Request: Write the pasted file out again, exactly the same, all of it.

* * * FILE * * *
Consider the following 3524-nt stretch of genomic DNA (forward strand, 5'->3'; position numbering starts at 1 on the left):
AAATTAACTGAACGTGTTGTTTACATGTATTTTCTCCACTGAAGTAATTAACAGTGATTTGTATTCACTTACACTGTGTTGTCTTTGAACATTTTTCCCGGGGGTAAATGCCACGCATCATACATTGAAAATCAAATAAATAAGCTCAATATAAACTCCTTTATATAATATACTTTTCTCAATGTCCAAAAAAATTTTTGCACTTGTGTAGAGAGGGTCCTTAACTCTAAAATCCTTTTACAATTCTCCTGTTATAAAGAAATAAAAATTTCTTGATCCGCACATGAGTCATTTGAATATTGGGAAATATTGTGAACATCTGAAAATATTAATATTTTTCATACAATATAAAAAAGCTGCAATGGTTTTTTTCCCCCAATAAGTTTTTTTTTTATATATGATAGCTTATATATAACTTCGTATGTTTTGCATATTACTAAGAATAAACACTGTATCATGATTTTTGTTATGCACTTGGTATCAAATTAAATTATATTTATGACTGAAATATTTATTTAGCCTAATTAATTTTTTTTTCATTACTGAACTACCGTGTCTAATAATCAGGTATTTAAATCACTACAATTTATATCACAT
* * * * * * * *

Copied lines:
Consider the following 3524-nt stretch of genomic DNA (forward strand, 5'->3'; position numbering starts at 1 on the left):
AAATTAACTGAACGTGTTGTTTACATGTATTTTCTCCACTGAAGTAATTAACAGTGATTTGTATTCACTTACACTGTGTTGTCTTTGAACATTTTTCCCGGGGGTAAATGCCACGCATCATACATTGAAAATCAAATAAATAAGCTCAATATAAACTCCTTTATATAATATACTTTTCTCAATGTCCAAAAAAATTTTTGCACTTGTGTAGAGAGGGTCCTTAACTCTAAAATCCTTTTACAATTCTCCTGTTATAAAGAAATAAAAATTTCTTGATCCGCACATGAGTCATTTGAATATTGGGAAATATTGTGAACATCTGAAAATATTAATATTTTTCATACAATATAAAAAAGCTGCAATGGTTTTTTTCCCCCAATAAGTTTTTTTTTTATATATGATAGCTTATATATAACTTCGTATGTTTTGCATATTACTAAGAATAAACACTGTATCATGATTTTTGTTATGCACTTGGTATCAAATTAAATTATATTTATGACTGAAATATTTATTTAGCCTAATTAATTTTTTTTTCATTACTGAACTACCGTGTCTAATAATCAGGTATTTAAATCACTACAATTTATATCACAT